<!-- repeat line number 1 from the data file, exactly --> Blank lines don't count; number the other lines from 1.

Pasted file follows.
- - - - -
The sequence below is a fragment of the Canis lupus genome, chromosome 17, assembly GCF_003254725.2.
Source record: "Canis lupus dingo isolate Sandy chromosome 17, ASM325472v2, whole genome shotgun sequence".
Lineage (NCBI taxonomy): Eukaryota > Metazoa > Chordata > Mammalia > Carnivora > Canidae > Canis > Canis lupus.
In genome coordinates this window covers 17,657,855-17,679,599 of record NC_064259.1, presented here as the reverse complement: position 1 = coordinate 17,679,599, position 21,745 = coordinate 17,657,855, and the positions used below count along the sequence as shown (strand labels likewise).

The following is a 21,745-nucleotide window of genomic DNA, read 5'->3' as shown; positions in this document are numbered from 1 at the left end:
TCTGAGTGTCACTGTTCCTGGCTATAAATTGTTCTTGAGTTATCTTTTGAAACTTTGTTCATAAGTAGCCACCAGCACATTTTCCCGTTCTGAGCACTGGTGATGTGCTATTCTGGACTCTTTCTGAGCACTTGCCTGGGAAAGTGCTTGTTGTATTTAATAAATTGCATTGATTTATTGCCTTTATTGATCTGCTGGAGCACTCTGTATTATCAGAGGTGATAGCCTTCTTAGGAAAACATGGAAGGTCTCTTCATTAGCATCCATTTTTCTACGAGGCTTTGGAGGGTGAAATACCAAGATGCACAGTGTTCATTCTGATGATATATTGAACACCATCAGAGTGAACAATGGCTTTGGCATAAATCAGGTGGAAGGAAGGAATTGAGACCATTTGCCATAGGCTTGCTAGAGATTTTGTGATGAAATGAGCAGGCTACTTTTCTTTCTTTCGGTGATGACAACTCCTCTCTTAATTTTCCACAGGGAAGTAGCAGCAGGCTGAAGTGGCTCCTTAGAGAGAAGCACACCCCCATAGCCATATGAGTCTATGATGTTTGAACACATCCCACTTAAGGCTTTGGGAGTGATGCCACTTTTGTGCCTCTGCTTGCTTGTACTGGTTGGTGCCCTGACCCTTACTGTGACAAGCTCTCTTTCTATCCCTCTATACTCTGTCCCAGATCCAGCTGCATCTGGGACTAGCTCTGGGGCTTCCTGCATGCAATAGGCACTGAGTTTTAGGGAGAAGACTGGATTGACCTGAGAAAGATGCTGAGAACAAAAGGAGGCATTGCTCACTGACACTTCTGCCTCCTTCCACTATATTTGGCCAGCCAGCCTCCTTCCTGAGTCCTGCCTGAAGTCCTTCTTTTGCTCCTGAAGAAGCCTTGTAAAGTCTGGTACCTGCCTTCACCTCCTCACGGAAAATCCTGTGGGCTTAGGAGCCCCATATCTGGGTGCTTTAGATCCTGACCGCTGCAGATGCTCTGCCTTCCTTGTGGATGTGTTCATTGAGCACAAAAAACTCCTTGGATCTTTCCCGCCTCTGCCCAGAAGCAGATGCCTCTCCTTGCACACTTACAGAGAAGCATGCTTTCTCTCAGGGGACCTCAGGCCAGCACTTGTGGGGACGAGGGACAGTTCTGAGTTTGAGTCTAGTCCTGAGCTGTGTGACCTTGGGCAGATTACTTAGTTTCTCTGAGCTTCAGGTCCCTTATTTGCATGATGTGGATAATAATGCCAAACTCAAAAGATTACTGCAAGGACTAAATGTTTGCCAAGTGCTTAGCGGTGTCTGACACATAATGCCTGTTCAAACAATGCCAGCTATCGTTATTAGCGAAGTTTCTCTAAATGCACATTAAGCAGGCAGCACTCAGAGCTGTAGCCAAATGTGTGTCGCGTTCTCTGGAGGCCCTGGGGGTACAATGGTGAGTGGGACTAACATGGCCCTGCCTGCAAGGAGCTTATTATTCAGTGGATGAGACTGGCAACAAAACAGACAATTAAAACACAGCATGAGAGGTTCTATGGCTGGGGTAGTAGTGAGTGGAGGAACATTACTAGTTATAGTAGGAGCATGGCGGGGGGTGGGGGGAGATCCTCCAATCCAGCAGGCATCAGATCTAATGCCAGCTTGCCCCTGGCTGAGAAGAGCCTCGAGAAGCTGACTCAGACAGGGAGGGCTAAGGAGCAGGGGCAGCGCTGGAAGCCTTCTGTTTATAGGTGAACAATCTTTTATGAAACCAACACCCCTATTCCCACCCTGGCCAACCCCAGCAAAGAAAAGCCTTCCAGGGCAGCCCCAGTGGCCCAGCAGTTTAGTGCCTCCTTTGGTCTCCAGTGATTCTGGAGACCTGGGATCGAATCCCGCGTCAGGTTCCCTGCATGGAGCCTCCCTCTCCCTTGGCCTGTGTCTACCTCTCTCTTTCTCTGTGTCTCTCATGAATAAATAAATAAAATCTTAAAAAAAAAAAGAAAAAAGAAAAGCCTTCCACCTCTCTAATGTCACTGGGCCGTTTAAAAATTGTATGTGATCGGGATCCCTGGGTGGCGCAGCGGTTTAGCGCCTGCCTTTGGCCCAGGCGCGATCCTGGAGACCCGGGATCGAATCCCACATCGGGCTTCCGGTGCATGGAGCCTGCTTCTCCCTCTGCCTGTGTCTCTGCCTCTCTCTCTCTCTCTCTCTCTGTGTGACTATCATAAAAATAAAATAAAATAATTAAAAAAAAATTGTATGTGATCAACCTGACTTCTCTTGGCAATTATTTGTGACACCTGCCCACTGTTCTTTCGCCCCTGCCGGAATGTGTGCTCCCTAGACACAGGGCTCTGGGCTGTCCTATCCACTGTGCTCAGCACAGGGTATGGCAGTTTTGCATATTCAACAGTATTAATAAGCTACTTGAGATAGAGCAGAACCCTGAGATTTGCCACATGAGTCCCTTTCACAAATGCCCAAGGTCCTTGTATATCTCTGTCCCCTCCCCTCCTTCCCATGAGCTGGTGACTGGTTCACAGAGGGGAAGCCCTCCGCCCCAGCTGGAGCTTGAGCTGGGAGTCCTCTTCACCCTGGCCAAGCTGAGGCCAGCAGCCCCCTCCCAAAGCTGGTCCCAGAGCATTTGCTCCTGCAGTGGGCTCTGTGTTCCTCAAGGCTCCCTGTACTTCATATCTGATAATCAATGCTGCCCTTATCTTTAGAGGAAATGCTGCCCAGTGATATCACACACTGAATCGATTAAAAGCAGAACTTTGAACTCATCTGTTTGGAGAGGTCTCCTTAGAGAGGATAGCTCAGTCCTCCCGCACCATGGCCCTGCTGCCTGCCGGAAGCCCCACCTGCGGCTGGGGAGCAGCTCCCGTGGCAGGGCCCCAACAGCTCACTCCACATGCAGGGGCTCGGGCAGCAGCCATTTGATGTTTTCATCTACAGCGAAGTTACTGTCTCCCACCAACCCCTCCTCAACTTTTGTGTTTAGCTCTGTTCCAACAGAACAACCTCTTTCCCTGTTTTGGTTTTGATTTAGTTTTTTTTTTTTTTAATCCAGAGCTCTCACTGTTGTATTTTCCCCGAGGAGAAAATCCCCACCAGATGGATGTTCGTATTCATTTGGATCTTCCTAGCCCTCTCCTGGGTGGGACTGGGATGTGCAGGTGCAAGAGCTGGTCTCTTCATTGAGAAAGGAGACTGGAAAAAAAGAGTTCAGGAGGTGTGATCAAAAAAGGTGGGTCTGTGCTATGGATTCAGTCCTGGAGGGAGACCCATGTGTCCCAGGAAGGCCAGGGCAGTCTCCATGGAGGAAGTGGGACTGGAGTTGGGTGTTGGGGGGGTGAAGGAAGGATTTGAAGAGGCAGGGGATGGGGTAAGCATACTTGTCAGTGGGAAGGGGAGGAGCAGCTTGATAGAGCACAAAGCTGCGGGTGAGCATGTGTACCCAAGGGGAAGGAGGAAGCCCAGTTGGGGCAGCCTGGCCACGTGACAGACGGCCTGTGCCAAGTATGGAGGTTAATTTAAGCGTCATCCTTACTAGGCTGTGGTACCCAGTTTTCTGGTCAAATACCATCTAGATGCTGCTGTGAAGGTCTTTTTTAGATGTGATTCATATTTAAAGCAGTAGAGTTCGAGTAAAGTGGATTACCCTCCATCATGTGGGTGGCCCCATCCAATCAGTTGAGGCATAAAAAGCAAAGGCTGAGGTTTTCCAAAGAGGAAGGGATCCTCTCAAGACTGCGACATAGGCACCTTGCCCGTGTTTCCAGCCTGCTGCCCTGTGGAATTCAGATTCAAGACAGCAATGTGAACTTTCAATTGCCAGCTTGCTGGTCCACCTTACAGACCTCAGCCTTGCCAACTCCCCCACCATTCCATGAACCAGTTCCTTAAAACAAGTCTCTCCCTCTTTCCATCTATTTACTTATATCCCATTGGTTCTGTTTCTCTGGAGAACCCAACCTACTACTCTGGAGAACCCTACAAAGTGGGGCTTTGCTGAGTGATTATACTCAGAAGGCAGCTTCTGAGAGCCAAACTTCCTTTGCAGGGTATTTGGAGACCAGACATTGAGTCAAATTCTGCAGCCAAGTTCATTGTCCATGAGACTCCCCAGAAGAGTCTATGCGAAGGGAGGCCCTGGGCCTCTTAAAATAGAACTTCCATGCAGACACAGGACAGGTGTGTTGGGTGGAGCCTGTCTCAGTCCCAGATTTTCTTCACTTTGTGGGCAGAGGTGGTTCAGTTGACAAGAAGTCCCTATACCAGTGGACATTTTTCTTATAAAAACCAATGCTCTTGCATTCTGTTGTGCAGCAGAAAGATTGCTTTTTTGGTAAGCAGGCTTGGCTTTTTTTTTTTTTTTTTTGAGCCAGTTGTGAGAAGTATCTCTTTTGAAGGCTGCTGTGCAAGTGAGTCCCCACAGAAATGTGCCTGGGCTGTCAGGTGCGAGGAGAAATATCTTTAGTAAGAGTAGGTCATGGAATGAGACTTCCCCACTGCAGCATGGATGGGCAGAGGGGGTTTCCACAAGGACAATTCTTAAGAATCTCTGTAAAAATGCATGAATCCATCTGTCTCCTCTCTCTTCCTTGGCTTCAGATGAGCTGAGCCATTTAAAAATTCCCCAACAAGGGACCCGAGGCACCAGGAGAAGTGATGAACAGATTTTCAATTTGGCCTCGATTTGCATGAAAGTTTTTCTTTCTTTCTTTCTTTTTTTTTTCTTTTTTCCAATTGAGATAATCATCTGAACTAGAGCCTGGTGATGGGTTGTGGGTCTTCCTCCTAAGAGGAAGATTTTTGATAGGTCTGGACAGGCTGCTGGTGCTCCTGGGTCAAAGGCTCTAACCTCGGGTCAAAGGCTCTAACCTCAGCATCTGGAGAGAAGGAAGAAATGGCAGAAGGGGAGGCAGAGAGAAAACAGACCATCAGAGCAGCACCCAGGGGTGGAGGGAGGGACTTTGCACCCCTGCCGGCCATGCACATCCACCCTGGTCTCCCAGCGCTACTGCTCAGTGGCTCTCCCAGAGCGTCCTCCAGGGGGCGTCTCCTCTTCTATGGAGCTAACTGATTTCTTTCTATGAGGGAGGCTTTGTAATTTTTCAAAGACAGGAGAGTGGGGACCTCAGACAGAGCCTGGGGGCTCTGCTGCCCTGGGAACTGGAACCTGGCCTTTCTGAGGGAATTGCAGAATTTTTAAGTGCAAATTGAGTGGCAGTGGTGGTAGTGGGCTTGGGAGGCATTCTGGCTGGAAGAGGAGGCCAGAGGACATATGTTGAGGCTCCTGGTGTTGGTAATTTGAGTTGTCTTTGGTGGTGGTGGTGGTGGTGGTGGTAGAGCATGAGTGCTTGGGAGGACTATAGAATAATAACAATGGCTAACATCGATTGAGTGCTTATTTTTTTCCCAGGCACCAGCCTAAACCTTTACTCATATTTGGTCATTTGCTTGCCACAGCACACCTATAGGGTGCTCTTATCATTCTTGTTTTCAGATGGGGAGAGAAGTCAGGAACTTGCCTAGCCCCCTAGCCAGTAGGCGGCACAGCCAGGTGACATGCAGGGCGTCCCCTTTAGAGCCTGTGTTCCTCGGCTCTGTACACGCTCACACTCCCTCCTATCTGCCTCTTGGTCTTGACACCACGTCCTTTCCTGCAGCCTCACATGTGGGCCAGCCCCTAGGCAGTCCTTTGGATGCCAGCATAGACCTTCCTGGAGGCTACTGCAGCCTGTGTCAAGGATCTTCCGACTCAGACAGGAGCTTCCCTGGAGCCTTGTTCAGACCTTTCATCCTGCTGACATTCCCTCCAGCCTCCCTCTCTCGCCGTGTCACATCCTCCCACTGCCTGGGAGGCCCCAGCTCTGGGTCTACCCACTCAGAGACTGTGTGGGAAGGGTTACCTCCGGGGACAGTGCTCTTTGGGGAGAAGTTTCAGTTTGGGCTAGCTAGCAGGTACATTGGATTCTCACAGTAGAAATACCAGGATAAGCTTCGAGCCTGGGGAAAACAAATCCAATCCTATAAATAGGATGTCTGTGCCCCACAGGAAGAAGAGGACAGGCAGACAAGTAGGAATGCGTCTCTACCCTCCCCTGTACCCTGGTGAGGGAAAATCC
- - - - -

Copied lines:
The sequence below is a fragment of the Canis lupus genome, chromosome 17, assembly GCF_003254725.2.